It is important to bear in mind that children often experience a mix of seemingly contradictory feelings, including sadness, anger, fear, guilt and confusion. Aggression and behavioural problems are common after separation. Children often experience difficulties in their relationships, such as ignoring friends. Their grades may decline and parents may feel overwhelmed, guilty about having caused these problems, angry at their child's behaviour, concerned about his or her future or just plain confused about what to do. Such reactions by parents are also typical.
Some children react to separation by becoming more irritable, or more timid and less sociable. Some feel anxious, withdraw and seem depressed. In general, children who were 'difficult' before the separation become more irritable and have more problems afterwards.
Understanding that all these reactions are normal is the first step in helping your children adapt. Parents often feel responsible for the problems, and such feelings of guilt may make it harder for them to see clearly what to do. It is important to realize that, even if the immediate reactions seem extreme, most parents and children eventually adapt well to their new situation.
But it does take time, and research shows that it is not unusual for children to have negative reactions for up to one or two years after the separation. Some children may have persistent long-term effects. However, the risk of long-term effects can be minimized by appropriate reactions and help from parents.
Helping Children through Separation
Your decision has been made: you are going to separate, or perhaps a separation has already occurred. You, your ex-partner and your children are preparing to experience a period of great change in your emotional life, your lifestyle and financial matters. This is a time when responsibilities alter and are re-evaluated. Things will never be the same again, but there are many things a parent can do which have been proven to help children adapt.
Firstly, it is essential that children understand what is going on. Children who do not understand exactly what is happening are much more likely to develop severe negative reactions than children who are told exactly what is going to happen and why. It is important to answer children's questions honestly, but with one important exception - it is best not to blame your ex-partner for the troubles, regardless of how much you feel that he or she is worthy of blame. It is important to tell children that they are not to blame, even though they may think that the divorce or separation is partly or totally their fault. It is important to say this even if your children do not appear to blame themselves. Children need to be told that the separation has nothing to do with how they behaved and that this was a decision made by two adults based only upon problems the adults were having.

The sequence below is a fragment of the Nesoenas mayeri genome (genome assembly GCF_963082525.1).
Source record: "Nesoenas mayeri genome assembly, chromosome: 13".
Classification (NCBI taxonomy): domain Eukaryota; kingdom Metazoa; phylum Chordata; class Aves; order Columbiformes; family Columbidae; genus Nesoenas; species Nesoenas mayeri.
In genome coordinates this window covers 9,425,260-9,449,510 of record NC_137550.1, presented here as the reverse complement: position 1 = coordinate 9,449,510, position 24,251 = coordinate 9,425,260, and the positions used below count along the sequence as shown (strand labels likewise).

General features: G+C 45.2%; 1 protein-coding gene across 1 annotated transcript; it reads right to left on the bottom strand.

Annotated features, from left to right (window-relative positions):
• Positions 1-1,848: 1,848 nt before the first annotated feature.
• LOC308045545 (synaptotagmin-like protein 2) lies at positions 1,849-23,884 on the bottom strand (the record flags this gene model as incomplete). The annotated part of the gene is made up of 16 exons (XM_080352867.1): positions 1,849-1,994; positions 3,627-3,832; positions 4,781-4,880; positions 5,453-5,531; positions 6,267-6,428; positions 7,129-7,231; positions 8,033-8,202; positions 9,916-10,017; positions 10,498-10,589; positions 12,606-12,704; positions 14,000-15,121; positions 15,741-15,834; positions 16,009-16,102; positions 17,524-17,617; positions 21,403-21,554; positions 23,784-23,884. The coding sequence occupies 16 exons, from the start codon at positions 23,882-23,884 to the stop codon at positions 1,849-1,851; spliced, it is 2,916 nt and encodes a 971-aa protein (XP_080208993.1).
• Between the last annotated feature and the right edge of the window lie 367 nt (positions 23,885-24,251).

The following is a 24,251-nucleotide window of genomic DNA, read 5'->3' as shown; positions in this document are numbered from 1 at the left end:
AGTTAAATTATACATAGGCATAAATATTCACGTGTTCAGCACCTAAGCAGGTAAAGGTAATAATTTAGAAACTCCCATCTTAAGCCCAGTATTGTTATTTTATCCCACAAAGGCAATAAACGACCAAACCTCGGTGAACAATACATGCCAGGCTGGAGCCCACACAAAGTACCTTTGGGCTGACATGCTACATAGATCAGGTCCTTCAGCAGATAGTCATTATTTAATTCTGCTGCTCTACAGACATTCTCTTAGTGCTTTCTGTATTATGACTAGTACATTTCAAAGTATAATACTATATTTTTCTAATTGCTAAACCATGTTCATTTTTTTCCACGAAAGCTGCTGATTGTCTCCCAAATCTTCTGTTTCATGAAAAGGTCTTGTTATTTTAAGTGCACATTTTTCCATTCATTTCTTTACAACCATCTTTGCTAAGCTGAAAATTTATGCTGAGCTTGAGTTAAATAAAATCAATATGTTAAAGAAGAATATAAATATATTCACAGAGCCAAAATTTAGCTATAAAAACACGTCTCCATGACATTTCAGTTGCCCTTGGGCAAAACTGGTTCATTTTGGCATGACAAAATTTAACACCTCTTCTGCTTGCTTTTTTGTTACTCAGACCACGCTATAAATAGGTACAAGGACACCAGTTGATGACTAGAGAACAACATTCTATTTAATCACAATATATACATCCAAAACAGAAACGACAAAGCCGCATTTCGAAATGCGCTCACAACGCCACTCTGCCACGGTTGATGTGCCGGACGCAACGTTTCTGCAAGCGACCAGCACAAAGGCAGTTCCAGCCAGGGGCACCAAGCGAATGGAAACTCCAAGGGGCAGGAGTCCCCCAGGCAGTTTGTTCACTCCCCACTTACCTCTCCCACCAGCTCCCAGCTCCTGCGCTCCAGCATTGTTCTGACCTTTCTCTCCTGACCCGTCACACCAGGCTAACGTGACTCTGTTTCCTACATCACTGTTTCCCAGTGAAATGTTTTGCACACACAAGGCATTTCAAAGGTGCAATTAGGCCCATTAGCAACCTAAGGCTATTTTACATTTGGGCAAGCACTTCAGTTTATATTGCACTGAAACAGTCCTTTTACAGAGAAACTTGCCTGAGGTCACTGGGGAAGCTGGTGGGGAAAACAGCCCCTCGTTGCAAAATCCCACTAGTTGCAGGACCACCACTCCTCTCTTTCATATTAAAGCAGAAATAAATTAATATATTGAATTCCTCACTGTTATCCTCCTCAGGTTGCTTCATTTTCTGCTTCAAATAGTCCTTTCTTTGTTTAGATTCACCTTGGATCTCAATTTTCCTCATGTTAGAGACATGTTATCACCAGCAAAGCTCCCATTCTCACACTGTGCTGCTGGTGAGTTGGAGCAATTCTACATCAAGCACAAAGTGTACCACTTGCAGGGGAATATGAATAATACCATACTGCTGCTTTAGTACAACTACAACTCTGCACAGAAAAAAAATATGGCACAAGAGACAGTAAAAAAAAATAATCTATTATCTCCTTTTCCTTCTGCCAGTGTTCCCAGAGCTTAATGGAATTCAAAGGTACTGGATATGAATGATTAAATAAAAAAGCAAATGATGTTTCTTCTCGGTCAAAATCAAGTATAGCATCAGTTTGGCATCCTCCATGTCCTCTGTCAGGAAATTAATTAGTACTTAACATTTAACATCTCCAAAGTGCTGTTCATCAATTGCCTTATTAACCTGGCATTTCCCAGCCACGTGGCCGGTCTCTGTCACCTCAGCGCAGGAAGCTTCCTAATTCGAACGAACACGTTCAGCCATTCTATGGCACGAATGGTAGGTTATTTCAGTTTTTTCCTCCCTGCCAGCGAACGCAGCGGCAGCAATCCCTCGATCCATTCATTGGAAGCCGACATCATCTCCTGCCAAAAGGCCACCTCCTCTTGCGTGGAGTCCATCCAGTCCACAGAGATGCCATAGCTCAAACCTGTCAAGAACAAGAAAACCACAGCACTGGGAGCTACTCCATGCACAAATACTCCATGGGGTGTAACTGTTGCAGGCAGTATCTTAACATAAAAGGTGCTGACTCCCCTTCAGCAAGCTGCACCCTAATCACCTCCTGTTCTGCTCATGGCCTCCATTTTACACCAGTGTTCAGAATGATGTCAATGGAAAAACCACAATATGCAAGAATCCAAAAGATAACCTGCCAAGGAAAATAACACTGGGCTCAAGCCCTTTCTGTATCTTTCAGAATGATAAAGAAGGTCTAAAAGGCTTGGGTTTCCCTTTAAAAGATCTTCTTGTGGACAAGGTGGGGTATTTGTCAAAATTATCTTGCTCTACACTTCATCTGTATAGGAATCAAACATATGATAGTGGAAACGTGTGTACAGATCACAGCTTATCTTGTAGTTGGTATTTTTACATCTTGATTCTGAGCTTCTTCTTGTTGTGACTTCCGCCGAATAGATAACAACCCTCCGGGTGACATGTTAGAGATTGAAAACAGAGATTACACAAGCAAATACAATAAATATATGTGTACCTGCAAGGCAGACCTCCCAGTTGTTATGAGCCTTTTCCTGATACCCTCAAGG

You will need to make practical arrangements about visits, with whom the child will be staying, how to contact each parent, and so on. As soon as these arrangements have been made, it is important to explain them clearly and answer all your child's questions. Very often, children are as disturbed by practical matters as by the emotional impact of the change. The more you are able to explain details of the practical arrangements and give the children time to prepare for any changes in their living situation, the better.
It is also best to try to make changes one at a time, rather than changing everything at once. For example, if children have to move house but can still attend their old schools until the end of the year, this is better than changing homes, friends, contact with parents and schools all at the same time. Although parents might want to 'get everything over with' all at once, gradual changes in the situation are usually better for the children.
It is important to listen carefully to how your children feel and what they think about the separation. Children need to be encouraged to express these feelings because they very often have false ideas about what is going to happen, why the separation has occurred and how their parents feel about them. It is important to correct these false ideas and to understand what is really bothering your children.